Talking Statues in London

Tuesday, August 26, 2014

At the weekend, I spent a day listening to London's Talking Statues.

This is a new project where a number of statues talk and tell their story to you, via your phone.

I love seeing statues, I have a pinterest board dedicated to my favourite statues. I've often looked at statues and wondered "who's that dude, why's he here?" (more often than not, it is a man).

So this project really appeals to me.

Doubly so, as it's part of a wider Digital R&D project from the Arts Council, Arts and Humanities Research Council and Nesta: essentially a way to have arts organisations think differently and try out digital tools. So: it's my day-job at the Horniman.

Over the course of the day, I visited twelve of the statues. Here are some thoughts.

  • I loved it. I found it great to hear from (some of) these characters, especially the historic people. Words to describe: fascinating, illuminating, funny, heartwarming, imaginative, informative. I learned things I never knew about Queen Victoria, Rowland Hill and John Wilkes.

  • I don't think the talking statues are designed to be seen the way I did, by visiting lots in one day. It works best as serendipity, you see a statue and then the plaque telling you to hear the statue. That said, something connecting them would be good too - a hashtag or something on the plaque to give the sense that there are more to see.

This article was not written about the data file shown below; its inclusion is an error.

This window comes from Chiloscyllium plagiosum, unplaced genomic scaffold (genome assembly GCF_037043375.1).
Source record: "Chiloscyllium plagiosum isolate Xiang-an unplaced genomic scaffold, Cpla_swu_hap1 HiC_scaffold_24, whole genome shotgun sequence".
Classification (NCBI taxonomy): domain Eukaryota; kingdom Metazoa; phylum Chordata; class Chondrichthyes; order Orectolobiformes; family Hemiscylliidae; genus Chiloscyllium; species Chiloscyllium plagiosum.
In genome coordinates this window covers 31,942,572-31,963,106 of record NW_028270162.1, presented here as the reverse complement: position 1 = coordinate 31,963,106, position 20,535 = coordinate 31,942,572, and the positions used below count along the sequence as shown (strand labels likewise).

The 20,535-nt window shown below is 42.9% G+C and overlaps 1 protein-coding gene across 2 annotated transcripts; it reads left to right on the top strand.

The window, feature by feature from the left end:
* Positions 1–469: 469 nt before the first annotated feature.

• For me, the talking statues worked best when the statue was a real person (or animal). The fictionalisation of artworks didn't really appeal to me. But I loved hearing from the 'real' Queen Victoria, from Brunel or Rowland Hill.
  • The technology worked well for me. I can't use NFC tags (my phone doesn't like them) but the QR codes worked fine, as did typing in an address (I used that one most).
  • The NFC tag on the plaque is a symbol and the word 'Tap'. It was fascinating watching how people interpreted that. They tapped the tag with their feet, with their fingers, but never with their phones. Some people tapped repeatedly. (It reminded me of a time I saw a woman at the Horniman literally speak a question into an iPad as it had the wording "Ask a question" [we meant 'type in']).
  • Tech fans: the 'statues' don't actually phone you. It all connects to mobile-optimised websites which cleverly package streaming audio to look and feel like a telephone call.
  • At several of the stops, I got into conversations with other people about the technology, about the talking statues. It was quite enjoyable sharing these little moments.
  • Even when I was alone, my presence listening and looking at the statues encouraged other people to look at the statues that little bit more.
  • Public artworks are quite unusual in a museum sense. They often have no interpretation whatsoever.
  • My favourite: without doubt, Queen Victoria. Two of her statues are narrated, both by Prunella Scales. A wonderful actress playing a wonderful character.